Huntingtin-associated protein 1 (HAP1) is a neural interactor of huntingtin in Huntington's disease and interacts with gene products in a number of other neurodegenerative diseases. In normal brains, HAP1 is expressed abundantly in the hypothalamus and limbic-associated regions. These areas tend to be spared from neurodegeneration while those with little HAP1 are frequently neurodegenerative targets, suggesting its role as a protective factor against apoptosis. In light of the relationship between neurodegenerative diseases and deterioration of higher nervous activity, it is important to definitively clarify HAP1 expression in a cognitively important brain region, the retrosplenial–retrohippocampal area. Here, HAP1 expression was evaluated immunohistochemically over the retrosplenial cortex, the subicular complex, and the entorhinal and perirhinal cortices. HAP1-immunoreactive (ir) cells were classified into five discrete groups: (1) a distinct retrosplenial cell cluster exclusive to the superficial layers of the granular cortex, (2) a conspicuous, thin line of cells in layers IV/V of the “subiculum-backing cortex,” (3) a group of highly immunoreactive cells associated with the medial entorhinal–subicular corner, (4) pericallosal cells just below layer VI and adjacent to the white matter, and (5) other sporadic, widely-disseminated HAP1-immunoreactive cells. HAP1 was found to be the first marker for the complex subiculum-backing cortex and a precise marker for several subfields in the retrosplenial–retrohippocampal area, verified through comparative staining with other neurochemicals. HAP1 may play an important role in protecting these cortical structures and functions for higher nervous activity by increasing the threshold to neurodegeneration and decreasing vulnerability to stress or aging.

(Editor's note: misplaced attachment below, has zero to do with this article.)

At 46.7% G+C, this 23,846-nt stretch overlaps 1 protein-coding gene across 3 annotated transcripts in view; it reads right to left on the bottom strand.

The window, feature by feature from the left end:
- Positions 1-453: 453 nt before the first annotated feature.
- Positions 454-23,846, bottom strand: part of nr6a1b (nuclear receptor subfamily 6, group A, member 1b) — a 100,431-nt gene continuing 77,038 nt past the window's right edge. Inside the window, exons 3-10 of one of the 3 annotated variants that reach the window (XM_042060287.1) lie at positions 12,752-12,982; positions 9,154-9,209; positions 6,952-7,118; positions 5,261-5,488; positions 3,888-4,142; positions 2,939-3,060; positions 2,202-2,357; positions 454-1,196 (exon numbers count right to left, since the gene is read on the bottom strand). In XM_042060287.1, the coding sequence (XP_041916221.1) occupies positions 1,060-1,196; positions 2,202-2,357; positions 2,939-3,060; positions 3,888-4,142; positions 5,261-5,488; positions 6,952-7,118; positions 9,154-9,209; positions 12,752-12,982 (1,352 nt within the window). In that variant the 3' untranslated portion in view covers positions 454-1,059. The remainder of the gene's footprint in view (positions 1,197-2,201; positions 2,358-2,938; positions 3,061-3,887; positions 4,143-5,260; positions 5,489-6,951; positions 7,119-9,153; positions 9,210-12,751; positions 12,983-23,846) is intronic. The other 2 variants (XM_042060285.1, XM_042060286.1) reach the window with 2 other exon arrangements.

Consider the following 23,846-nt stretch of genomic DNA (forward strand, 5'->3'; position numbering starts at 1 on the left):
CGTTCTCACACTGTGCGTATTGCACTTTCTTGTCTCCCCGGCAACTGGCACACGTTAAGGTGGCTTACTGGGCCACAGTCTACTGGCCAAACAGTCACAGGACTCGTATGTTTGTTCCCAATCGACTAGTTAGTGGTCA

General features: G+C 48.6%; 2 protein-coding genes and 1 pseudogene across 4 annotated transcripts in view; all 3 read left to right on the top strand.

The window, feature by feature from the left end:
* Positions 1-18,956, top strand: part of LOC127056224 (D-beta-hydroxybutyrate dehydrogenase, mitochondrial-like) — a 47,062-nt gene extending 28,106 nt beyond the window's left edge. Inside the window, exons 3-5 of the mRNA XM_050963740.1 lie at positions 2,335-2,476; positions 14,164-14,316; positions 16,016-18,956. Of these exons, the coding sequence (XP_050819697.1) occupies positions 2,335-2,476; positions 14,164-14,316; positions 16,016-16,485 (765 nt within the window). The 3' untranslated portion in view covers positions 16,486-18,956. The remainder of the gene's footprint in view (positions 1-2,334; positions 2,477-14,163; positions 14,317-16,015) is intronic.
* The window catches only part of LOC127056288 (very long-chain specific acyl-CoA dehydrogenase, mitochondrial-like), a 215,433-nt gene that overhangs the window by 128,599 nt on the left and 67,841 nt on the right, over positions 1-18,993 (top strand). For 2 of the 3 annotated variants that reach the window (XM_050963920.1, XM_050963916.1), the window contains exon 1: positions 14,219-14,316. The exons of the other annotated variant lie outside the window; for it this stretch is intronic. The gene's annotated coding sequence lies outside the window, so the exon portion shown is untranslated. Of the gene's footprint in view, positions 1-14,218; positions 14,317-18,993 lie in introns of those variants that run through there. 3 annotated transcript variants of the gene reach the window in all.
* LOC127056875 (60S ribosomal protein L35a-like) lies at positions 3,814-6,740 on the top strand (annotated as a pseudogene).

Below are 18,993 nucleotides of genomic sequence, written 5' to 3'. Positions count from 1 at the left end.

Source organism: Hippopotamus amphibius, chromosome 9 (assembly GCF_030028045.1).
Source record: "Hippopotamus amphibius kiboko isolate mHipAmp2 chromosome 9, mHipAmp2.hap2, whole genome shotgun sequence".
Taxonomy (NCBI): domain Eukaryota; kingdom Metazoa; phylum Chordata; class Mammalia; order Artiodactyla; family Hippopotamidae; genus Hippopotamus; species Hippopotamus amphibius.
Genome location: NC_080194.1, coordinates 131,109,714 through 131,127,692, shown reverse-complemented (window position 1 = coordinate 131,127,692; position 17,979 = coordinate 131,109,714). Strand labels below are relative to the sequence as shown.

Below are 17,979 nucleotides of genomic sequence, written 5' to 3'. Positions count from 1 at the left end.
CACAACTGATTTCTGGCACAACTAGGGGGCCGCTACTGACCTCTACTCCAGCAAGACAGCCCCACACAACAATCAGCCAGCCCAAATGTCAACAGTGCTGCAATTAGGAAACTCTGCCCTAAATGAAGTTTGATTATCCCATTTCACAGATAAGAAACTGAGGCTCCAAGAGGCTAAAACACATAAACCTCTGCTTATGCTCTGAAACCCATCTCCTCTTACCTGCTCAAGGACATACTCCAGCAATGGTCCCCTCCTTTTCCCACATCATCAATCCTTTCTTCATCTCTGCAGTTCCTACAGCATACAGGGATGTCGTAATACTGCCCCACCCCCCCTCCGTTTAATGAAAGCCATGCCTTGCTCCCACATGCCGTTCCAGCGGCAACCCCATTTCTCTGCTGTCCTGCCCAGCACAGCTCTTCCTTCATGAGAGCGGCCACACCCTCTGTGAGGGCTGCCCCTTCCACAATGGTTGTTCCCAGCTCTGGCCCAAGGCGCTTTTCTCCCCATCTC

|Number of pages||18|
|Publication status||Published - Dec 1 2018|
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